The Hotel Lending Landscape: Discussions From the Hunter Hotel Investment Conference

Hotel lender

On the last day of the 2021 Hunter Hotel Investment Conference, hotel lending experts discussed the current landscape of loans, financing, and investments post-pandemic. Moderated by Andrew Hibbard, SVP of finance and investments for Vision Hospitality Group Inc., the panel focused on how the pandemic has affected hotel lending, what borrowers are currently interested in, and the future of the lending environment.

There have been a variety of challenges and changes to hotel lending because of the economic downturn caused by the COVID-19 pandemic. Peter Berk, president of PMZ Realty Capital LLC, said that in response to challenges, many lenders are “looking at 2019 numbers and taking anywhere between a 10 to 20 percent haircut off of those” to underwrite a loan. He continues, “Then, they’re looking at 2020 to see how you’re actually doing and putting an interest reserve in place.”

Berk also mentioned that although some hotels are “challenging to underwrite,” there is a positive side to the lending landscape. He said, “Rates are really cheap.” Lenders can “lock in” some hotel assets with “really cheap interest rates if you’re willing to move forward with that product.”

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What has gotten lenders through the past year, says James Petty, managing director of hospitality franchise finance for Western Alliance Bank, is “flexibility.” He adds that as Western Alliance Bank goes forward, “we’re expanding our relationships with our biggest customers. We’re going to open up… past relationships that we do not enjoy a balance sheet with today. We’re going to selectively pick a couple of others and be very opportunistic.”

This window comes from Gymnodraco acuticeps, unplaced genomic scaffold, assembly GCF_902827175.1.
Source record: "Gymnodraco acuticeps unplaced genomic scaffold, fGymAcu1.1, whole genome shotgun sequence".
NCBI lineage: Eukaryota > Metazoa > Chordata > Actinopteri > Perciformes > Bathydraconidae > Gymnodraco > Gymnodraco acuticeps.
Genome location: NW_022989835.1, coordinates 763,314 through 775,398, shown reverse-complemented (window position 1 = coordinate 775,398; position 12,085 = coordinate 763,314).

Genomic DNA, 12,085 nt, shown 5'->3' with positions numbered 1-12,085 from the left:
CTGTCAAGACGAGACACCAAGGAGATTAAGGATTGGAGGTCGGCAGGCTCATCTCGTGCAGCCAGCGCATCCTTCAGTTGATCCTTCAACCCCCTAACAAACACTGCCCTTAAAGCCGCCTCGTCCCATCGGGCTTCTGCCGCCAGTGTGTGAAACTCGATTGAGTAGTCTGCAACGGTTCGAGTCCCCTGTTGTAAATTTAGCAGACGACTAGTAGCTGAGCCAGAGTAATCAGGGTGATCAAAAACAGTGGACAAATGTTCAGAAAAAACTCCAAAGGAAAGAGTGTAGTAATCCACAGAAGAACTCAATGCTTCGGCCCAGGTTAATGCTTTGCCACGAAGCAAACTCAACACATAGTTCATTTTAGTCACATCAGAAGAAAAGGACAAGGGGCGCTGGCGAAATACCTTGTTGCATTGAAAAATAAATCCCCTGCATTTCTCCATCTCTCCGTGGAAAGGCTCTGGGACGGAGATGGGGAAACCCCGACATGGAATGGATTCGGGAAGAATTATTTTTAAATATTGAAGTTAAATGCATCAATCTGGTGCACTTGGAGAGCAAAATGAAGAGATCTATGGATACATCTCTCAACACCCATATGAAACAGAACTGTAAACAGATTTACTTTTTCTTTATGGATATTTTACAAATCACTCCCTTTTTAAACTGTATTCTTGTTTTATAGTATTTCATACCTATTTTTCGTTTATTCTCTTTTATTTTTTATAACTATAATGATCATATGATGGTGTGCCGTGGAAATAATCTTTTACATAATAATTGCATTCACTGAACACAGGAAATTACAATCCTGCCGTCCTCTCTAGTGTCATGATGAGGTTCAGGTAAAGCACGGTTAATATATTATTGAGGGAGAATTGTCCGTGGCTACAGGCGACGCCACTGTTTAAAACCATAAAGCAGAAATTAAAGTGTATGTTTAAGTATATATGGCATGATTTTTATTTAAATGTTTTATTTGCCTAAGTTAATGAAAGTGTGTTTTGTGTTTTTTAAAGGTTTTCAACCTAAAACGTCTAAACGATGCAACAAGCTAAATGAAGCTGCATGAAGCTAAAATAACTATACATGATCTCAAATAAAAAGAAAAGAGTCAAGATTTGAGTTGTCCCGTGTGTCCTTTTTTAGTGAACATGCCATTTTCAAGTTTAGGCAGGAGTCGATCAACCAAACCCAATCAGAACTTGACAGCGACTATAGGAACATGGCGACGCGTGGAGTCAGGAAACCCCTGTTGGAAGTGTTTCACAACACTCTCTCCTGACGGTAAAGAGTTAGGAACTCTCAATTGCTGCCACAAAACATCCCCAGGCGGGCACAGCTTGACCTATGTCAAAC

Many lenders are finding SBA loans attractive, and there have been some benefits to pursuing SBA loans. One such benefit that Laurie Ivy, SVP of lending for PMC Commercial Trust, identifies is “providing the waiver of SBA guarantee fees, so there’s no fee to enter the loan. A lot of our workers are finding that very attractive—as long as the appropriations for that holdout, it should go until the end of September.” However, Ivy noted, it’s “projected that the loans might run out sooner.”

Ivy added, “And the SBA is also providing payments on behalf of the borrowers. So, for all of the borrowers on our books last year pre-pandemic, the SBA made six months’ payments on their behalf rather than having a deferment. They were getting their principal and interest paid. And then, for new loans that are happening now, they will provide $9,000 a month for three months toward your payments.”

In addition to SBA loans, borrowers are interested in a “variety of capital sources,” according to David Turley, president of Cronheim Hotel Capital. “What we’re finding as capital has started coming back into the space is a need to have a very, very wide… landscape universe of capital sources to represent hotel owners. We’re actively sourcing capital from several hundred capital sources: banks, finance companies, insurance companies, debt funds, private equity funds—the whole gamut.”

As for the future of hotel lending, the experts had a mixed bag of thoughts. While Petty thinks rates will be the same next year, Ivy said she thinks rates will somewhat rise. Berk said that two entities could be in similar situations and have “completely different views.” He added, “There’s a lid for every pot. It behooves you to go out and really canvas the market and talk to a lot of different people…. I think we’re going to see a significant increase [in interest rates] in the next year.”

And Turley added, “I think there’s going to be a need for creative solutions to get deals done. I think as banks come back into the market, they’re going to do so very conservatively.”

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Robin McLaughlin is associate editor of LODGING.